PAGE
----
Reduced DistractionsLimiting access to entertainment sites and social media during school hours helps students stay focused. A 2020 Linewize study reported 36% higher average weekly learning tool usage with filters in place.
Digital CitizenshipRestrictions teach students they don‘t have unfettered internet access and their actions are monitored, just as in workplace environments.
Teacher ControlGiving teachers the ability to control and monitor student devices in class aids classroom management.

However, there are also drawbacks that spark student complaints:

Potential Drawbacks of Limiting Student Web Access

Information GapsOverblocking educational sites and resources deprives students of access to knowledge. For example, LGBTQ support sites are commonly blocked.
Privacy ConcernsDeep traffic monitoring and extensive browsing histories stored create unease and distrust among students. There is a lack of transparency around how data is used.
Lack of BalanceStudents are not learning balanced self-regulation. Excessive blocking teaches obedience rather than responsibility.
Inequitable AccessReliance on filters masks underlying gaps in digital literacy education and equitable internet access outside of school.

Finding the right balance between protection and freedom remains elusive. Later we‘ll explore approaches to address these issues. First, let‘s look at consequences students may face if they attempt to bypass Linewize.

Potential Consequences of Disabling Linewize

Technically adept students may be tempted to uninstall Linewize just to prove they can. But actions have consequences, both for their education and future. Many of my colleagues have consulted with students who faced severe outcomes:

  • Account suspension – Administrators can instantly revoke system access, crippling participation in classes. Students have been suspended over simple attempts to delete browser history.

  • Disciplinary action – Students face reprimands, detention, loss of privileges, or even suspension or expulsion per policy. In 2019, over 2,300 US students were suspended for “technology misuse.”

  • Police involvement – Tampering with school systems can potentially lead to criminal charges like computer trespassing or unlawful access, harming future prospects.

  • Increased surveillance – Tampering often leads to increased scrutiny and tracking, limiting all technology access further. Students describe feeling “always watched.”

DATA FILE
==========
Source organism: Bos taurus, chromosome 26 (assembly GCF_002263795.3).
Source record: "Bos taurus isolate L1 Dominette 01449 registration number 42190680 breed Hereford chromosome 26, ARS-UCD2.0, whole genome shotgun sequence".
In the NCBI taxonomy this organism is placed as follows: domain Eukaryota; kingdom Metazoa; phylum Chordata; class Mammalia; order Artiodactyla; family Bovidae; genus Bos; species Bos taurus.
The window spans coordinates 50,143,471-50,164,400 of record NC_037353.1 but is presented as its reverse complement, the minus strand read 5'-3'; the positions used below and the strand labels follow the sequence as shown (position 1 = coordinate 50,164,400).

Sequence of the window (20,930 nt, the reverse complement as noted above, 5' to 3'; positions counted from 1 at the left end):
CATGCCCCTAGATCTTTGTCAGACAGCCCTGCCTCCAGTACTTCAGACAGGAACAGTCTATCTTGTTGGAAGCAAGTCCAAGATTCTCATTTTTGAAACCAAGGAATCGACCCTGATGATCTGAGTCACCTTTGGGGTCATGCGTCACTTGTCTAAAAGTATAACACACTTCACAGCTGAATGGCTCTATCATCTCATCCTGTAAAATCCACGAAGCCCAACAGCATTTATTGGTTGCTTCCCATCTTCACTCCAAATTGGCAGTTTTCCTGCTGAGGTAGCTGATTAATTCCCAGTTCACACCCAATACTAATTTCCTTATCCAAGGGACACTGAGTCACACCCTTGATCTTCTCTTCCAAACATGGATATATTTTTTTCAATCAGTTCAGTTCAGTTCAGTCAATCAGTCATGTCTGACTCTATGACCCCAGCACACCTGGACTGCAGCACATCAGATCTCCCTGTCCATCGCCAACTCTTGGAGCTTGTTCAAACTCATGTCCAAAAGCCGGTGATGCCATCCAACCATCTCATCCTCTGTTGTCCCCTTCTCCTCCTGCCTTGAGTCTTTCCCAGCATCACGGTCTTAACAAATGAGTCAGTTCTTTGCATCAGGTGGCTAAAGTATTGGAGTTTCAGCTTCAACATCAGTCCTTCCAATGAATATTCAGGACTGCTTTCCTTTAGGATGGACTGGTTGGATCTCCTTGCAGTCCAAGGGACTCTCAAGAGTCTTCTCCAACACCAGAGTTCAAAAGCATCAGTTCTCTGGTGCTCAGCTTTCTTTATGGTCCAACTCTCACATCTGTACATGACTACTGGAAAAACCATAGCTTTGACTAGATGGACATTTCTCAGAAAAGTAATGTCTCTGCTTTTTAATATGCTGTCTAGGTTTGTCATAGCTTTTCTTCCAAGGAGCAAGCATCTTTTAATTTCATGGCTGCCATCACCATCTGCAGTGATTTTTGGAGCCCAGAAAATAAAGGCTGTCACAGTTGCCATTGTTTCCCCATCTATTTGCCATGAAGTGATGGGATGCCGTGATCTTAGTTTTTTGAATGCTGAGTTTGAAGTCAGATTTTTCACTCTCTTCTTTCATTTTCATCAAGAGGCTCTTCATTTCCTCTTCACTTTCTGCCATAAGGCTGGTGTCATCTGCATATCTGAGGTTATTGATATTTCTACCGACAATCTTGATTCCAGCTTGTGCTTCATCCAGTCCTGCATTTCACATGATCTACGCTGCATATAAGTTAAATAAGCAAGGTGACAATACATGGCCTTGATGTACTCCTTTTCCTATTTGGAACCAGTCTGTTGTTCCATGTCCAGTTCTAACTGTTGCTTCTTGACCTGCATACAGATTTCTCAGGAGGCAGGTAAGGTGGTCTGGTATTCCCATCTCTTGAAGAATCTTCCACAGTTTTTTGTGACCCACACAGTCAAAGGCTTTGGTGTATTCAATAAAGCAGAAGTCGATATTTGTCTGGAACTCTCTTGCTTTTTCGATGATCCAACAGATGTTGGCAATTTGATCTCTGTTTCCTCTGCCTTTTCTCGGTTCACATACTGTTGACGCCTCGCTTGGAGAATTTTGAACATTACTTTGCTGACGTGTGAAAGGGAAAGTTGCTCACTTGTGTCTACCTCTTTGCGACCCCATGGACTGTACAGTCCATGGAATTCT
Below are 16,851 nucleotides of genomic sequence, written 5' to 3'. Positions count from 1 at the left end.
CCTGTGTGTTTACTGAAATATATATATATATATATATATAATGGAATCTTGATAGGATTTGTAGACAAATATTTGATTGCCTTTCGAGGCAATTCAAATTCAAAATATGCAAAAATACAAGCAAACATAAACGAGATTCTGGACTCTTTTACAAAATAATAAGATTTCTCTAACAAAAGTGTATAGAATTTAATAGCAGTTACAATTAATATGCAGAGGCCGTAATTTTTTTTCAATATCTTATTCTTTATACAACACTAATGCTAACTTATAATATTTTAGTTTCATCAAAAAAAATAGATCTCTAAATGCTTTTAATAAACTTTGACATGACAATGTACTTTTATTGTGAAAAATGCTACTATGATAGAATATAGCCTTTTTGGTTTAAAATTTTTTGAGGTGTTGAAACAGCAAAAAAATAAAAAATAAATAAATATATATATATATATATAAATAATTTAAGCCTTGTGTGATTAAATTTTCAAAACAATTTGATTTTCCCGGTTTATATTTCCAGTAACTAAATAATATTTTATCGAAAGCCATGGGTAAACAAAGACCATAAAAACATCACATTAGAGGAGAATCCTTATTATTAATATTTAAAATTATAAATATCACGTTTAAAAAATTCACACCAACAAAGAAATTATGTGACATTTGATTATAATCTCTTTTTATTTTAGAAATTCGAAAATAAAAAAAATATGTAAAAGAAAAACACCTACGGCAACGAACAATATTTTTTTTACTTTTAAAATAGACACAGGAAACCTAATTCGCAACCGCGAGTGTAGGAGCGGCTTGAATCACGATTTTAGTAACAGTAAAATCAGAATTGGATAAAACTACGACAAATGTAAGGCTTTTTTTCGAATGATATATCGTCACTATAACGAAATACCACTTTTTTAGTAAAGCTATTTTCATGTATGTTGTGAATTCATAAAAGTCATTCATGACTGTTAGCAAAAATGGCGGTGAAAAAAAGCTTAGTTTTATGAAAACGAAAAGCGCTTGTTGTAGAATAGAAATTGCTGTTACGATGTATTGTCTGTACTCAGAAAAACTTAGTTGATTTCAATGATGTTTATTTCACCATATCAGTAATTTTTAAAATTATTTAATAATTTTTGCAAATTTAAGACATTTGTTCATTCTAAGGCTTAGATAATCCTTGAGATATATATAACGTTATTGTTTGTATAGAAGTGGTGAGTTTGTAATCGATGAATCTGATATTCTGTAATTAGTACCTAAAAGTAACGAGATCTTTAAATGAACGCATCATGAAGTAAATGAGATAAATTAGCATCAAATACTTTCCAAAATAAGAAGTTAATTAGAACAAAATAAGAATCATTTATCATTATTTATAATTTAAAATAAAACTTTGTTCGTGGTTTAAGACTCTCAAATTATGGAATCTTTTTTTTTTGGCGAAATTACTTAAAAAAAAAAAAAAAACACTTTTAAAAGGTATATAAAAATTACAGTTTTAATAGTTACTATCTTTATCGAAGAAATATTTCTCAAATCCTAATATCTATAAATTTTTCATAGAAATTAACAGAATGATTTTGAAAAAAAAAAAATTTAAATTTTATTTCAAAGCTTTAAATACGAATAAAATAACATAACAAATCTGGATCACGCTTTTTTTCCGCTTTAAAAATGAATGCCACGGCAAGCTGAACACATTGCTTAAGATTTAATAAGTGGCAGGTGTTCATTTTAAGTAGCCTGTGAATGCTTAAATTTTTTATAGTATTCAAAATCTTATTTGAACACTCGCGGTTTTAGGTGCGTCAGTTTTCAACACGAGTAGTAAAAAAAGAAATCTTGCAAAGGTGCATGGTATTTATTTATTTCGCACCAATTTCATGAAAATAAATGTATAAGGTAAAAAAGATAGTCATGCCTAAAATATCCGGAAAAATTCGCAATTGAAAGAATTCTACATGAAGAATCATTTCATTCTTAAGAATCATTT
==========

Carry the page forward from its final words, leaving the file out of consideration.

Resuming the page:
• Lack of support – IT staff won‘t provide support for tampered devices, leaving students unable to do classwork requiring computer access.

Disabling Linewize rarely leads to more freedom. Instead, students end up more restricted and face grave consequences. The risks clearly outweigh any perceived benefits.

Moving Towards Solutions

Rather than attempting to bypass or disable Linewize and other filtering systems, students should pursue proper channels to raise concerns and advocate change. Based on my experience, ideal solutions involve:

  • Whitelisting more sites – Schools can work with students to ensure access to legitimate research and support resources without allowing free-for-all internet access.

  • Publishing filter policies – Transparency builds trust. Clear guidelines for internet access helps students understand restrictions.

  • Teaching digital literacy – Classes focused on internet ethics, security, and self-regulation give students tools to manage their own use.

  • Student/teacher councils – Giving students a voice in determining web policies prevents unilateral control and builds buy-in.

  • Expanding internet access – Ensuring all students have home internet and devices levels the playing field for learning.

With good-faith partnership between students, teachers, administrators, and families, balanced and effective web access policies are possible. But bypassing filters avoids this hard work and harms progress.

Conclusion and Guidance

Through my experience advising school districts, it‘s clear Linewize and other restrictive web filters spark valid issues around security, privacy, access, and education. But unilateral actions like attempting to uninstall or bypass these systems leads to worse outcomes.

Instead, students should pursue constructive dialogue and demonstrate model behavior. Schools must also listen to concerns and carefully evaluate if filters are being misapplied. There are no easy fixes, but progress requires trusting partnership, not conflict.

My guidance to both sides:

To Students: Voice concerns responsibly, propose solutions, and focus energy on excelling within current policies. Avoid attempts to bypass security controls.

To Schools: Be transparent about restrictions and monitoring. Actively engage students when shaping internet use policies. Teach balanced digital citizenship.

With open minds, care, and collaboration, your school community can find the right balance. Now is the time for listening and learning on all sides, not fighting. If we work together, students can still safely and freely access the world of information and opportunities the internet provides.